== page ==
The younger cousin to the ideal French Girl aesthetic is the Scandi Cool one. Where the French girl wears red lipstick and a white shirt with a black bra, the Scandi(-navian) girl wears bright colors, fun prints, and clean lines. It’s a contradictory, trend-driven look that’s been having a moment for the past year or two, and one of the forces behind it is Ganni, a Danish brand that’s become indispensable to the street-style set. Ganni is co-owned by creative director Ditte Reffstrup and founder Nicolaj Reffstrup. They are known for their cowboy boots (even though Nicolaj says he’d never wear them) and eye-catching dresses. We talked to them about peppermint schnapps, the joy of missing out, and (indirectly) hygge.
How do you thank someone for a gift?
Ditte: Sending a text with lots of emoji hearts about two weeks late.
Nicolaj: By buying the next round of beers. If the gift sucks, I’ll buy them a shot of Peppermint Schnapps to go with it.
What would you never wear?
D: Heels, a short dress, and red lips all at once.
N: Cowboy boots, just can’t pull ‘em off. Nor can I really put ‘em on.
What’s your dream vacation?
D: Being with my family in Hirtshals over the summer. It’s my hometown — a small fisherman’s village in northern Denmark. The summers there are magical.
N: At the moment skiing, although I’m pretty bad at it. But I want to appreciate it as long as it is still there.
Favorite piece of furniture in your apartment/office?
D: Our Børge Mogensen dining table. We bought it off the parents of our friends Sophie and Frederik Bille Brahe. That table literally has a soul.
N: Our custom made “Love Seat” from HAY with Raf Simons x Kvadrat upholstery. It’s super accommodating, fun and and vibrant. And Mette and Rolf who own HAY are good friends of ours, so I like having their things in our home.
Last show you binge-watched?
D: Sharp Objects.
Secret to hosting a good party?
D: Good music and getting on the dance floor as early as possible.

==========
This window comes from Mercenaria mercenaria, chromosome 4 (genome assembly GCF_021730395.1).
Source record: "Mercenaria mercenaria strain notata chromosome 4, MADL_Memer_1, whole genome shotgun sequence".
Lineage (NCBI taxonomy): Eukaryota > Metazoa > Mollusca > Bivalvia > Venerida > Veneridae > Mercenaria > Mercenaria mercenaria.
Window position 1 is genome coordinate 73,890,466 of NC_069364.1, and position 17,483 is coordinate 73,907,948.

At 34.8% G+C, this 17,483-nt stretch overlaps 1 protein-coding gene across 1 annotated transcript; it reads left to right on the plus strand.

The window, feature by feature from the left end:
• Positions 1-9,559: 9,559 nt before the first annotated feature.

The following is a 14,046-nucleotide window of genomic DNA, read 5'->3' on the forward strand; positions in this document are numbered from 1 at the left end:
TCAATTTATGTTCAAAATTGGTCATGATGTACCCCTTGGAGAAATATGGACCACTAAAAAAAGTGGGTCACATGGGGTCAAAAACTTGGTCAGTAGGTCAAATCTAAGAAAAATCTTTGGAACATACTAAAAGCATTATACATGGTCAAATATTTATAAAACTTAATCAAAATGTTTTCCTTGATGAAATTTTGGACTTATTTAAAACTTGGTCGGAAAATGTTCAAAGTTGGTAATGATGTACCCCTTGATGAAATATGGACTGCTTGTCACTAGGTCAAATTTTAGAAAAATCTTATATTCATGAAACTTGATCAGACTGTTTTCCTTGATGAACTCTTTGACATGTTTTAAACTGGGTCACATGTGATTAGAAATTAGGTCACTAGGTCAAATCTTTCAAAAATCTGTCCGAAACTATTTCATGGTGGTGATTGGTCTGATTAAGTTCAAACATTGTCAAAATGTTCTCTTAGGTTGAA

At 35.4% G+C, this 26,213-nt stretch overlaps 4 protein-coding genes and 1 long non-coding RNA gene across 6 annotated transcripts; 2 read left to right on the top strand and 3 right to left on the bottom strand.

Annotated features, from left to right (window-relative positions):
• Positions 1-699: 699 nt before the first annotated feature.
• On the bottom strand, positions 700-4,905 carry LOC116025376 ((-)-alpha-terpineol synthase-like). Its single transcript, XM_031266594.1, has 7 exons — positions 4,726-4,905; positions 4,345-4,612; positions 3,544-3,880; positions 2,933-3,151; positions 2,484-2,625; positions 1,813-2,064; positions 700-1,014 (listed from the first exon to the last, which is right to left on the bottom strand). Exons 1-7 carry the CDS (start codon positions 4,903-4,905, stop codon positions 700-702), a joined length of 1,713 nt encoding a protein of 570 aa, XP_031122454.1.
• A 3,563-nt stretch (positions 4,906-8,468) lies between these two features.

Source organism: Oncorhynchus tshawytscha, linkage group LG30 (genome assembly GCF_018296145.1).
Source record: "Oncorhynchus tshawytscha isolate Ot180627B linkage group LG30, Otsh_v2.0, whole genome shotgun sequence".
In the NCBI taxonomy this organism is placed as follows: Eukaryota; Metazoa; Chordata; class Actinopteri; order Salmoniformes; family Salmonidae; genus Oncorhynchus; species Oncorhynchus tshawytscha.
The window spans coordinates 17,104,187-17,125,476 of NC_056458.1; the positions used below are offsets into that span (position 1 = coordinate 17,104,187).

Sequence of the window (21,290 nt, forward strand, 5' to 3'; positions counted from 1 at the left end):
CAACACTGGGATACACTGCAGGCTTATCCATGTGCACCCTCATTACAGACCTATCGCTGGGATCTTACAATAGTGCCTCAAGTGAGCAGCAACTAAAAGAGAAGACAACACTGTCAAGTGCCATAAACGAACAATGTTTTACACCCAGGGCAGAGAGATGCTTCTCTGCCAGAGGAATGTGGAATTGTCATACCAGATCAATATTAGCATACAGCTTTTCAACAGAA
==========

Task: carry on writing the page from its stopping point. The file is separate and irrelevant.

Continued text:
N: Something unexpected.
What is a trend that you like right now?
D: JOMO. Joy of missing out. Or JOBO as Nicolaj calls it. Joy of being offline.
N: I love that, on a broader scale than ever before, people have our planet top of mind and want to take action now.
One you don’t understand?
D: Unpacking stuff on YouTube.
N: Out of fear of sounding too old for fashion, I won’t mention any.
What makes Danish style unique?
D: As Danes, we are brought up to appreciate good design by simply being surrounded by it. We have so much heritage coming from democratic design and especially our many talented cabinet makers.
N: I agree with Ditte, the democratic approach to good quality design is key. It’s not elite, it’s more humble and down to earth, creating high quality products that are relevant and available at an honest price point.
What’s another decade you’d like to live in and why?
D: The ’90s, on some dance floor raving to Damon Albarn.
N: 1920s in Berlin. Reading about it it seems they had a lot of fun back then in a “like there’s no tomorrow” kind of way.
D: Hands down the Louisiana Museum of Modern Art, on the outskirts of Copenhagen.
N: I wish everyone could get a lunch with Claus Robenhagen of Lisson Gallery (New York & London). He’s the closest I get to having a favorite gallery.
What’s your favorite…
N: I’m more of a plants kind of guy.
N: Programmable LED lights.
D: Comme des Garçons White.
N: Real Purity Roll On.
D: In New York, it would be Altro Paradiso.
N: In Copenhagen, so many options, but with an unlimited budge I love Noma for combining craziness with being super serious about perfection.
D: Ganni socks, naturally!
D: Vintage T-shirts.
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